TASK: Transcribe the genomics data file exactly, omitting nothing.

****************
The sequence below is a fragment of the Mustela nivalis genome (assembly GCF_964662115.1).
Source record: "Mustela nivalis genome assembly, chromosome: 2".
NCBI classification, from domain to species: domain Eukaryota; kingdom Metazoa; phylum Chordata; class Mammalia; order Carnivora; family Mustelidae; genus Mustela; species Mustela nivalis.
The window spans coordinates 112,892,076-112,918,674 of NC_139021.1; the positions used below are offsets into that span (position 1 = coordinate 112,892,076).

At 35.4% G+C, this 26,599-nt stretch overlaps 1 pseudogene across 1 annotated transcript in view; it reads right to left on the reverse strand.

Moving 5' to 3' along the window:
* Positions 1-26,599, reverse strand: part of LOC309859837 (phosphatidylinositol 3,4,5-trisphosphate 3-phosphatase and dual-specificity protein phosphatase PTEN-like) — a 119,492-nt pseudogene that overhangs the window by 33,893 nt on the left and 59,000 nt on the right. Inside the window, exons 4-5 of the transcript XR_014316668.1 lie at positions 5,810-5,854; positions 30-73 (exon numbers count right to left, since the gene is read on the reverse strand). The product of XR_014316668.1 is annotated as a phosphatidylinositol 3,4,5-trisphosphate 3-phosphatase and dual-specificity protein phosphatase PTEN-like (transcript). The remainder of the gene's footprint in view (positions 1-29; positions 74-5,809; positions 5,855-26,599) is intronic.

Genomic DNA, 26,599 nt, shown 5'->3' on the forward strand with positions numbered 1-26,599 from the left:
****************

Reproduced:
The sequence below is a fragment of the Mustela nivalis genome (assembly GCF_964662115.1).
Source record: "Mustela nivalis genome assembly, chromosome: 2".
NCBI classification, from domain to species: domain Eukaryota; kingdom Metazoa; phylum Chordata; class Mammalia; order Carnivora; family Mustelidae; genus Mustela; species Mustela nivalis.
The window spans coordinates 112,892,076-112,918,674 of NC_139021.1; the positions used below are offsets into that span (position 1 = coordinate 112,892,076).

At 35.4% G+C, this 26,599-nt stretch overlaps 1 pseudogene across 1 annotated transcript in view; it reads right to left on the reverse strand.

Moving 5' to 3' along the window:
* Positions 1-26,599, reverse strand: part of LOC309859837 (phosphatidylinositol 3,4,5-trisphosphate 3-phosphatase and dual-specificity protein phosphatase PTEN-like) — a 119,492-nt pseudogene that overhangs the window by 33,893 nt on the left and 59,000 nt on the right. Inside the window, exons 4-5 of the transcript XR_014316668.1 lie at positions 5,810-5,854; positions 30-73 (exon numbers count right to left, since the gene is read on the reverse strand). The product of XR_014316668.1 is annotated as a phosphatidylinositol 3,4,5-trisphosphate 3-phosphatase and dual-specificity protein phosphatase PTEN-like (transcript). The remainder of the gene's footprint in view (positions 1-29; positions 74-5,809; positions 5,855-26,599) is intronic.

Genomic DNA, 26,599 nt, shown 5'->3' on the forward strand with positions numbered 1-26,599 from the left: